The Dark Side of Sympathy

If you think reason is the better angel of our nature, think again.

According to Jonathan Haidt in The Righteous Mind, the noblest aspect of human nature is revealed in our sympathetic dealings with others. Sympathy, not reason, is the royal road to overcoming selfish and destructive behaviors. Yet even sympathy has a dark side, as indicated by the title of the book. But before we explore the dangers of sympathy, here’s a quick overview of Haidt’s fascinating work.

The Righteous Mind

In The Righteous Mind, Haidt plumbs the latest in neuroscience, genetics, social psychology, and evolutionary theory to provide an account of how people think and the evolutionary forces that have shaped our thoughts and feelings. Ultimately, he advances three principles of moral psychology:

1. Intuitions come first, strategic reason second

“We don’t reason about moral matters to discover the truth,” says Haidt. “We reason to justify our beliefs.” In the early 90’s, Haidt conducted interviews to probe reactions to the morality of harmless but offensive stories. Thirty eight percent of those he surveyed claimed someone was harmed even though the stories were carefully crafted to exclude harm. He found the people quickly condemned the action in a snap judgment. Haidt construes this as evidence that reasoning often serves intuitions, not the other way round.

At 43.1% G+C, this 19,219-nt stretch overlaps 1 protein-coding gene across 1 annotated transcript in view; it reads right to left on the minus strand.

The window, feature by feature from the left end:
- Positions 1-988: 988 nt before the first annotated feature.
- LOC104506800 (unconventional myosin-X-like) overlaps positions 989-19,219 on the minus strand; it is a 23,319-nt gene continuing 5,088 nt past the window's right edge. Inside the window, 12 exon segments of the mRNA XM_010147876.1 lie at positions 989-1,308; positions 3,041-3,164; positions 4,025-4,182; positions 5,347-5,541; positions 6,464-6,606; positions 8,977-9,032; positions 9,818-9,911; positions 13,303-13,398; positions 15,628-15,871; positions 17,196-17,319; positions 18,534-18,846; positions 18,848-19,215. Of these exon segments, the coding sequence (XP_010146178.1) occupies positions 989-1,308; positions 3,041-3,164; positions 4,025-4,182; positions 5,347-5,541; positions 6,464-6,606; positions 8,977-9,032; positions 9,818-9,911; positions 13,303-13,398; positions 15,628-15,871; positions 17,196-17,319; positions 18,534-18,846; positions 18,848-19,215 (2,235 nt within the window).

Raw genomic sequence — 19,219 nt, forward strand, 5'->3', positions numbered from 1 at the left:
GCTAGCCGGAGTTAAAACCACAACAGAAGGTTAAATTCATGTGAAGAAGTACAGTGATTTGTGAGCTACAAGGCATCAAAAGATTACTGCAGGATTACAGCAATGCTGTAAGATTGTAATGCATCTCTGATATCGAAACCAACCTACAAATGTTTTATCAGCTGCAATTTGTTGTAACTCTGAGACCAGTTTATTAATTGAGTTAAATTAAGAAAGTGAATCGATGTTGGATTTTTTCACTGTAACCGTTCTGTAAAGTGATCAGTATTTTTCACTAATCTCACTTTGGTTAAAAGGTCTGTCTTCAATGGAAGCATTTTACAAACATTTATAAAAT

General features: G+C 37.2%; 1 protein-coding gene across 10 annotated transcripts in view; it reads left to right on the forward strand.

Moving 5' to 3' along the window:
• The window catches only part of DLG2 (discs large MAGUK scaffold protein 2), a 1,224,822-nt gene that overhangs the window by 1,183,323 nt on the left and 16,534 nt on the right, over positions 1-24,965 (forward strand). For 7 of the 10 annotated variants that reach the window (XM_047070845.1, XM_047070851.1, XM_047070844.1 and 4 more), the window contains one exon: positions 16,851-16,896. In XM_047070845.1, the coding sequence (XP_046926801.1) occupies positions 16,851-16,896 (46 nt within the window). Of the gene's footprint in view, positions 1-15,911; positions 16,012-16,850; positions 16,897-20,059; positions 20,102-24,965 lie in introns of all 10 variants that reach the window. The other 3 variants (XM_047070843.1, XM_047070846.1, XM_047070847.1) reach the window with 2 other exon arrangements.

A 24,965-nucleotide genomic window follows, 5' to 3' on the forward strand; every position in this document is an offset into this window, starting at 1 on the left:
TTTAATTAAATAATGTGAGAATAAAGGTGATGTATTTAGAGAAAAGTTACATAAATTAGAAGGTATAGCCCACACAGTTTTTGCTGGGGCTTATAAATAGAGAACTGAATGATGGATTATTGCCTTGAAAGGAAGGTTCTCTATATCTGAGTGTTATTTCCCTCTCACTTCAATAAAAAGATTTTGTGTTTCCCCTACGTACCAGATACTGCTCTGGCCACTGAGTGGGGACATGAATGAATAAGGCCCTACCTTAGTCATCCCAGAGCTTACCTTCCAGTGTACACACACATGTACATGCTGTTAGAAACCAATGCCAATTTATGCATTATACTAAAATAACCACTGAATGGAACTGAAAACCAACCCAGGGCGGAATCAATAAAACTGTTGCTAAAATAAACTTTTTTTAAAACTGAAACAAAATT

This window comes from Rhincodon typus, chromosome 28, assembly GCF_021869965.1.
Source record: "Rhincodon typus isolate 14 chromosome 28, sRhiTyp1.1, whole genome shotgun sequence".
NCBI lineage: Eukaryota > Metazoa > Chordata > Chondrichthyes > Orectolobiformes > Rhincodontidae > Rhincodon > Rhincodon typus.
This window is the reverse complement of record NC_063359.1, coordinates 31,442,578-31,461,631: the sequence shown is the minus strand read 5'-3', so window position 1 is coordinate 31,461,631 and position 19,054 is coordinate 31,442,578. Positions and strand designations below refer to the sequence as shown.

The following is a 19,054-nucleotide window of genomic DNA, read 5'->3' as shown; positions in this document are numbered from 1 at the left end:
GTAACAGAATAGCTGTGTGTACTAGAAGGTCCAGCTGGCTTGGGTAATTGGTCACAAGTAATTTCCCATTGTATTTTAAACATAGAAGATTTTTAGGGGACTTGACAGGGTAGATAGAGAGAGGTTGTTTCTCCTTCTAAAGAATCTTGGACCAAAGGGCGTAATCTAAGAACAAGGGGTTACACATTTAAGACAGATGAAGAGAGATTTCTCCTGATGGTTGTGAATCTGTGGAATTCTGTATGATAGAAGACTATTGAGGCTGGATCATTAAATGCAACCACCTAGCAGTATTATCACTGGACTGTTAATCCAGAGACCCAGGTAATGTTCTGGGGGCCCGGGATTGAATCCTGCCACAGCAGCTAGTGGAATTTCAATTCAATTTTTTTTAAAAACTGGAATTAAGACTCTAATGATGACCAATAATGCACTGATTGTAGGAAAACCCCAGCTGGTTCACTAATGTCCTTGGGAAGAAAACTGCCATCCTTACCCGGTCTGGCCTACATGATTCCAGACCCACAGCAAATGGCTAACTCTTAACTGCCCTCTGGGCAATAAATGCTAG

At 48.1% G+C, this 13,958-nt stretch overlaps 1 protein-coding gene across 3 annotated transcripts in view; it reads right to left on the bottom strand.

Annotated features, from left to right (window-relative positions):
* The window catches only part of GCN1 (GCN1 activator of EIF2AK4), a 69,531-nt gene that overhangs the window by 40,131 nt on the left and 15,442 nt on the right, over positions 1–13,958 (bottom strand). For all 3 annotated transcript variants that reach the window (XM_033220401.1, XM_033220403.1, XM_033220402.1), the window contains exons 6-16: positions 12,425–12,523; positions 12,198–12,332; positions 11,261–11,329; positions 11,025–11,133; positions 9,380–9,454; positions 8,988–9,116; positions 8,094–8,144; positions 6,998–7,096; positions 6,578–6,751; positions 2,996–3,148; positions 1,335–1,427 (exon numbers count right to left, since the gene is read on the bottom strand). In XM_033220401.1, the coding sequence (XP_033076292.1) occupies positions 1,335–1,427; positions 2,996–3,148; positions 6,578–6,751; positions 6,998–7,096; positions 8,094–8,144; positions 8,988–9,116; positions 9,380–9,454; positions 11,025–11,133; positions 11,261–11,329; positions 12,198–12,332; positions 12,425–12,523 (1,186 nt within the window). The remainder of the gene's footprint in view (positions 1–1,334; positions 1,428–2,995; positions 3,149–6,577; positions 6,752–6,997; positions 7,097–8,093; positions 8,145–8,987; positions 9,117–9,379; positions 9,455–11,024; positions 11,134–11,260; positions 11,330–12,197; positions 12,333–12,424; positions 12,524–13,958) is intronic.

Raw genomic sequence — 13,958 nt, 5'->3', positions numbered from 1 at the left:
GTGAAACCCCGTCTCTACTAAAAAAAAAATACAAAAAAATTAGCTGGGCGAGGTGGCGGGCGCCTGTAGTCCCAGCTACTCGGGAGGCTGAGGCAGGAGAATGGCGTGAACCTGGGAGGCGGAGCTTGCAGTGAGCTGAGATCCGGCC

2. There’s more to morality than harm and fairness

In the Western world, we’ve embraced an ethic of autonomy, which protects rights and liberty and balances justice for individuals. We tend to think that actions are permissible so long as they don’t harm anyone else. But there are other moral frameworks in the world, as a simple matter of fact.

Statue of Liberty

In an ethic of community, moral concerns center on duty, hierarchy, respect, and patriotism. Here people are viewed as members of a group, not as separate individual people. Tribes, groups and families are worthy of moral regard, independently of what a person thinks or feels.

In an ethic of divinity, central moral concepts include sin, sanctity and purity. People are seen in relationship to God, gods, or something supreme that’s worthy of worship. In this worldview, moral concerns focus on the need to protect the “divine” dimension of life.